LONDON, Aug.5 (Reuters) – Eight years after its last update on climate science, the United Nations is set to release a report on Monday that will likely provide even harsher warnings about how quickly the planet is warming – and how damaging the impacts could be. .
Since last report According to the United Nations Intergovernmental Panel on Climate Change (IPCC) in 2013, greenhouse gas emissions and global average temperature have only continued to rise. Read more
The new report will predict how many more emissions can be pumped into the atmosphere before the average global temperature rises by more than 1.5 degrees Celsius. This revised carbon budget could serve as a guide for governments as they develop their own emission reduction plans ahead of a major United Nations climate conference in November. Read more
Scientists say the world must halve global emissions by 2030 and reduce them to net zero by 2050 in order to prevent global warming above 1.5 ° C, which could trigger catastrophic impacts to worldwide.
But climate change is already fueling deadly and disastrous weather conditions across the world. Almost all of the world’s glaciers are melting faster. Hurricanes are stronger. This year alone, unprecedented rains have triggered flooding in parts of central China and Europe, while forest fires are ravaging Siberia, the western United States and the Mediterranean.
“The report will not only cover the fact that we are breaking record after record in terms of climate change impacts, but will show that the world today is in uncharted territory in terms of sea level rise and ice cover. “said Kelly Levin, chief science officer, Data and Systems Change at the Bezos Earth Fund philanthropy.
Overall, the report “will underline the urgency for governments to step up climate action,” she said.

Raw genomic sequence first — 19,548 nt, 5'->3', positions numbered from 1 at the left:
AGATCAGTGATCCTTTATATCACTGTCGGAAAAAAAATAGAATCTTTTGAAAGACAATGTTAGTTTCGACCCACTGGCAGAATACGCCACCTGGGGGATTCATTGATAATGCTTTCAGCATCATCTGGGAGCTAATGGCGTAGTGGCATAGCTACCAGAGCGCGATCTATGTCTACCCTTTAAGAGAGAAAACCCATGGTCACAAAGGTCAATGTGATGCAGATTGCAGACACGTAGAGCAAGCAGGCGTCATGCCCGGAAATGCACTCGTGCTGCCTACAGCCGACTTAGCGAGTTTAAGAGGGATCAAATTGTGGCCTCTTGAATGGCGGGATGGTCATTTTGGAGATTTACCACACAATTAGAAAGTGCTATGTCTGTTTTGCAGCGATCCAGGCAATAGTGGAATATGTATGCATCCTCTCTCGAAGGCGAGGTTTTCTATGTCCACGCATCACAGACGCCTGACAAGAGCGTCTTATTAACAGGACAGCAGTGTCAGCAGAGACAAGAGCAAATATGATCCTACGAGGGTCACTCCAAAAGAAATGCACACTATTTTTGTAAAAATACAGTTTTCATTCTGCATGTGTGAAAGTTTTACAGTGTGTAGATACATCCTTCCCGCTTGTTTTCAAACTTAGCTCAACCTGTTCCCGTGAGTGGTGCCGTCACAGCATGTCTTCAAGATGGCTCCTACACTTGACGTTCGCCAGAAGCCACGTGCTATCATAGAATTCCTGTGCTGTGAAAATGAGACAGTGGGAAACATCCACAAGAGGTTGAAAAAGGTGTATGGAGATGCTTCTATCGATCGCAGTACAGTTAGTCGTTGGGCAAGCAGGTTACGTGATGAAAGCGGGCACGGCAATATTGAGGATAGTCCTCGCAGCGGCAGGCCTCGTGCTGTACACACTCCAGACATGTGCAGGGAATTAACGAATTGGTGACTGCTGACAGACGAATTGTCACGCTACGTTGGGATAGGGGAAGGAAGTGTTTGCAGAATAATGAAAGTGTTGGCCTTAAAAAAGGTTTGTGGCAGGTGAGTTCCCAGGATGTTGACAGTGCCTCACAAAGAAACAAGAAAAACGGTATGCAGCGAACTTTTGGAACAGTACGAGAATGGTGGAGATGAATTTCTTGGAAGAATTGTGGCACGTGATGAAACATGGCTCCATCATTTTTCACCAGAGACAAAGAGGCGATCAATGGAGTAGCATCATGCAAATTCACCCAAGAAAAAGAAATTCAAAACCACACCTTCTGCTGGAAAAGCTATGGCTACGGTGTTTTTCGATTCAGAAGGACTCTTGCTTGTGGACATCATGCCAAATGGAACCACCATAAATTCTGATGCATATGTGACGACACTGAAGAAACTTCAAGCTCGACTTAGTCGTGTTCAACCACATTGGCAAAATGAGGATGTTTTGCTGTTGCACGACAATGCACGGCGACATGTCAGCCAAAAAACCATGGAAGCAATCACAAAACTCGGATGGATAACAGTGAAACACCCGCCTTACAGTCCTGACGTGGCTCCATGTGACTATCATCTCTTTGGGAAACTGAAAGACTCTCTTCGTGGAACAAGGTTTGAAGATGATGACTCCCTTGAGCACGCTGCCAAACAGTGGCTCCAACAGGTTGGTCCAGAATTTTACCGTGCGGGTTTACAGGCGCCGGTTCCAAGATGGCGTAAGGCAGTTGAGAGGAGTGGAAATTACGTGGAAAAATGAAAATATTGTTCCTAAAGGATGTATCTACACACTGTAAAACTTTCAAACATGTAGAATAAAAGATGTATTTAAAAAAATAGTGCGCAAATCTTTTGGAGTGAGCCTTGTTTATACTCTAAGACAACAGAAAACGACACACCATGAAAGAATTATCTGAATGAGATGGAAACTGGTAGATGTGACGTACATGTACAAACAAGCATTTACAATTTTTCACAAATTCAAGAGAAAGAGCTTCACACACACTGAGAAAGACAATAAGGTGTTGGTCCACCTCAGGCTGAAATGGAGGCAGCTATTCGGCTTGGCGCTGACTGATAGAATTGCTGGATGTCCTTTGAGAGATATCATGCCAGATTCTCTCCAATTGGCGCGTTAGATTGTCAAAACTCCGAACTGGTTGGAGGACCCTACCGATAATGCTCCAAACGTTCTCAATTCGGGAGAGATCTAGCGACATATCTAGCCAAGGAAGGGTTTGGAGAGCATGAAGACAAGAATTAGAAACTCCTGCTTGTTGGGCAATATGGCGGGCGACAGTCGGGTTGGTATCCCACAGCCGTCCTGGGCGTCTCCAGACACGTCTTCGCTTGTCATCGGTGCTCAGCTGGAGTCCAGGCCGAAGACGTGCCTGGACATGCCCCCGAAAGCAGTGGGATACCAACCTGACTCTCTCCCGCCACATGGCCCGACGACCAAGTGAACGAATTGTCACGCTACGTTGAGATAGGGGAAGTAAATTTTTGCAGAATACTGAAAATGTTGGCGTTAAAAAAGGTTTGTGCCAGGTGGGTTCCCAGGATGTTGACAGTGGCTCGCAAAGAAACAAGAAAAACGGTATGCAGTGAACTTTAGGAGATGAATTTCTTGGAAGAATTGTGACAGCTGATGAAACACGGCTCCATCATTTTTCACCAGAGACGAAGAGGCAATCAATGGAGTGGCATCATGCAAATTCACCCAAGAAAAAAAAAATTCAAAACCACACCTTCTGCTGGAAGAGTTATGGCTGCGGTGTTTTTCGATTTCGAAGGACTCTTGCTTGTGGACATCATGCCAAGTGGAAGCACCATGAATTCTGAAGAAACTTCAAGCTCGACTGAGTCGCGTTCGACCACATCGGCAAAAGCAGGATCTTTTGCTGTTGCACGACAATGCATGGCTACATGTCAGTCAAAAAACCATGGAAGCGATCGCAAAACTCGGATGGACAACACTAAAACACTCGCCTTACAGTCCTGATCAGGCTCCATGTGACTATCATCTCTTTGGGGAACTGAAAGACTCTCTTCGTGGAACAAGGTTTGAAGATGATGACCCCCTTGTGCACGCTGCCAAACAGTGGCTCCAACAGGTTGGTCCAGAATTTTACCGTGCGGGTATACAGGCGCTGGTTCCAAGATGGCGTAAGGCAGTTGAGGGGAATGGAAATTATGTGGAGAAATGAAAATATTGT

And while the 2013 report said it was “extremely likely” that human industry was causing climate change – suggesting scientists were at least 95% confident in that statement – the report from this year will probably use even stronger language.
“Obviously this is going to be stronger than what we had in the past due to increasing global warming,” said Corinne Le Quéré, climatologist at the University of East Anglia who contributed to previous IPCC assessments.
“This will be one of the main points. It will be discussed very, very carefully and closely examined,” Le Quéré told reporters.
WHAT IS THE IPCC?
Since its inception in 1988, the IPCC has published five so-called assessment reports updating established science on climate change, its impacts, future risks, and ways to tackle the problems.
But the IPCC itself is not made up of scientists. The panel includes government representatives from 195 countries who commission assessments from experts and academics around the world.
In writing these assessments, scientists take into account thousands of individual studies published since the last IPCC report. To finalize their final assessments for the next report, the scientists have had a virtual meeting with policymakers since July 26, reviewing the details and language used in the project.
Governments can suggest changes to the text, but these must be approved by consensus. Scientists must then ensure that the changes are consistent with the scientific evidence.
Monday’s report is actually only part of what will be incorporated into the Sixth Final Assessment Report, or AR6, when it is released in 2022.
The AR6 synthesis report will also include two other major chapters to be released next year – one on the impacts of climate change on communities, societies and economies and how they might adapt to deal with it. , and another on ways to reduce emissions and control climate change. And it will include the findings of three special reports published since 2013 on the 1.5C threshold, on the world oceans and frozen regions, and on land use and degradation.
But Monday’s chapter is one of the most anticipated, especially after being delayed for several months due to the COVID pandemic. Unlike previous assessments, the chapter will use five possible emission trajectories the world could follow rather than the previous four scenarios.
“Emissions scenarios are not meant to say, ‘This is the future: pick one,'” said Ko Barrett, IPCC vice chair. “Policies are being implemented all the time and science is changing all the time, so it just isn’t fair to say we’re on a certain course.”
Reporting by Nina Chestney; Editing by Katy Daigle and Lisa Shumaker
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